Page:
Graduate Theses & Dissertations

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significance of topographically-focused groundwater recharge during winter and spring on the Oak Ridges Moraine, southern Ontario
The Oak Ridges Moraine (ORM) is a key hydrogeologic feature in southern Ontario. Previous work has emphasized the importance of depression-focused recharge (DFR) for the timing and location of groundwater recharge to the ORM’s aquifers. However, the significance of DFR has not been empirically demonstrated and the relative control of land cover, topography, and surficial geology on DFR is unclear. The potential for DFR was examined for topographic depressions under forested and open, agricultural land covers with similar soils and surficial geology. Recharge (R) was estimated at the crest and base of each depression during the 2012-13 and 2013-14 winter-spring periods (~December – May) using both a 1-dimensional water balance approach and a surface-applied Br- tracer. At each depression, air temperatures, precipitation, snow depth and water equivalent, soil water contents, soil freezing, and depression surface-water levels were monitored and soil properties (texture, bulk density, porosity, and hydraulic conductivity) were measured. Both forested and agricultural land covers experienced soil freezing; however, concrete frost did not develop in the more porous and conductive forest soils. Concrete frost in agricultural depressions resulted in overland flow, episodic ponding and drainage of rain-on-snow and snowmelt inputs. Recharge was an order-of-magnitude greater at the base of open depressions. Observations of ponding (as evidence of DFR) were made at an additional 14 depressions with varying land cover, geometry, and soil type during the 2014 snowmelt period and measurements of pond depth, pond volume, land cover (i.e., percentage of agricultural vs. forested cover), depression geometry (i.e., contributing area, average slope, relief ratio) and soil texture were made. Ponding was restricted to depressions under mostly agricultural cover and a positive, non-linear relationship between pond volume and average slope was shown for sites with similar land cover and soil texture, but neither pond depth nor volume were related to any other depression characteristics. Results suggest that DFR is a significant hydrologic process during winter and spring under agricultural land cover on the ORM. Topographic depressions under agricultural land cover on the ORM crest may serve as critical recharge “hot spots” during winter and spring, and the ability of the unsaturated zone beneath these depressions to modify the chemistry of recharging water deserves further attention. Author Keywords: Concrete frost, Depression-focused groundwater recharge, Oak Ridges Moraine, Ponding, Topographic depressions, Water balance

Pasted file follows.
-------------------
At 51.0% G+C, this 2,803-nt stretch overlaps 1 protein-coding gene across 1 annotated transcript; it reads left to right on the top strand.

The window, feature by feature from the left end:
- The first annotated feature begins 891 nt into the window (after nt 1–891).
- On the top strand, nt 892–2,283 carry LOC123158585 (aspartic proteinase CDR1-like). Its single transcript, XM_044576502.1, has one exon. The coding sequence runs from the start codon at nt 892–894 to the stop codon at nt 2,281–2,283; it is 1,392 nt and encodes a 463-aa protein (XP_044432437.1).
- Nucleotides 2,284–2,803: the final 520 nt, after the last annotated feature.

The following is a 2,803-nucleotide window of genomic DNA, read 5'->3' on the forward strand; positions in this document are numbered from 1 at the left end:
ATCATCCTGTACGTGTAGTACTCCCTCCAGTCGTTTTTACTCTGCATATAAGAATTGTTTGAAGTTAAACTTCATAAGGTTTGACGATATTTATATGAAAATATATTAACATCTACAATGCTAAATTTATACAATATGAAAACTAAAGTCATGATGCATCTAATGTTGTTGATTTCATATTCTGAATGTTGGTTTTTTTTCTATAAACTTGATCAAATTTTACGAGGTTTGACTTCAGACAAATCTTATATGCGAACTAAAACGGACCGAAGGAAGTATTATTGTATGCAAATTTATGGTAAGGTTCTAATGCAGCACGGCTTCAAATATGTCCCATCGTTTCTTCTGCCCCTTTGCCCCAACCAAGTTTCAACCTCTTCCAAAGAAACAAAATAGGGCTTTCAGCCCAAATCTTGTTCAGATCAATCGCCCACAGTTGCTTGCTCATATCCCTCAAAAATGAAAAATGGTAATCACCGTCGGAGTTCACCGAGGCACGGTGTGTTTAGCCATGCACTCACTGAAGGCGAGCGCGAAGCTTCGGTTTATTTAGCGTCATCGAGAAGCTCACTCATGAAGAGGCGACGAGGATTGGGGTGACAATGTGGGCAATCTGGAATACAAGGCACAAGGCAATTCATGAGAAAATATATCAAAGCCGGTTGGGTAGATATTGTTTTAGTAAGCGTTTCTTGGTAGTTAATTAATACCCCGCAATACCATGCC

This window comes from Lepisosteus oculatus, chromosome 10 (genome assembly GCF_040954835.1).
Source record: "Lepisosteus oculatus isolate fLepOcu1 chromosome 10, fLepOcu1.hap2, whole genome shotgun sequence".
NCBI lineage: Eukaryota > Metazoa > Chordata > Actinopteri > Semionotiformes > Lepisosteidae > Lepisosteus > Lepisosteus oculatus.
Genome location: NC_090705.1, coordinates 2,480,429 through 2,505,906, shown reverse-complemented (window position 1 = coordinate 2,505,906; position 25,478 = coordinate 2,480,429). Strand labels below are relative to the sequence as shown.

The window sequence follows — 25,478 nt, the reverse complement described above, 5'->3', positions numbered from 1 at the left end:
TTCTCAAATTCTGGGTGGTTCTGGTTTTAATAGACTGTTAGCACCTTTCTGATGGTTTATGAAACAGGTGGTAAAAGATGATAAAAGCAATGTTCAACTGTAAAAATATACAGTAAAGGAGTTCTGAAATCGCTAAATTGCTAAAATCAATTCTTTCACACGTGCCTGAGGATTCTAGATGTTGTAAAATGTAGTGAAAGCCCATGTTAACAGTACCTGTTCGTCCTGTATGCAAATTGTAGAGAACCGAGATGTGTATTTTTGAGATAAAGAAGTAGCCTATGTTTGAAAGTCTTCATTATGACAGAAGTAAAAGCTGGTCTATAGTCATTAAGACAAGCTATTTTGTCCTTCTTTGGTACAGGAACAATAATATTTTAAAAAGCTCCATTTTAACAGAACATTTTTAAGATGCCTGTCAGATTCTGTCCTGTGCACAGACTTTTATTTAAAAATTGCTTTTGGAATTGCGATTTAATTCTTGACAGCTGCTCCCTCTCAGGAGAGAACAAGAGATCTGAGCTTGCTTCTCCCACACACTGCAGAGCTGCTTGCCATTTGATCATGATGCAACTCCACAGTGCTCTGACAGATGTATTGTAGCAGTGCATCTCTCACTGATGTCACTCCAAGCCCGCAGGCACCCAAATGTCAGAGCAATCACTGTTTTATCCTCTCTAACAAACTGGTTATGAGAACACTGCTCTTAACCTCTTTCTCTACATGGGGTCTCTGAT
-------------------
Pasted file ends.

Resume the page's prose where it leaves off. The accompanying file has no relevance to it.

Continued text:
spatial and temporal distribution of tabanid (Chrysops, Hybomitra and Tabanus) species in the Nakina district of northwestern Ontario
This thesis focused on expanding knowledge of Hybomitra, Chrysops and Tabanus (Diptera: Tabanidae) distributions north of Lake Nipigon, Ontario, in a managed boreal forest. As land use and climate changes accelerate, there is increased pressure to increase knowledge from which to monitor changes. In 2011 and 2012, 8928 individuals representing, 44 species were captured using sweep netting. Major northward range extensions were observed for Chrysops shermani, C. aberrans and Tabanus fairchildi. Smaller range extensions and in-fills were observed for another 15 species. 23 species had exntensions to their previously known seasonal range. C. carbonarius was the only species that showed an extension to both sides of its season. In general, harvested stands had 50% more individuals and 30% greater species richness than younger stands. A possible link between stand age and interspecific competition was identified. Information has been provided to build baseline of species richness, relative abundance and distribution of Tabanid flies. Author Keywords: diptera, distribution, natural history, northern Ontario, species range, tabanid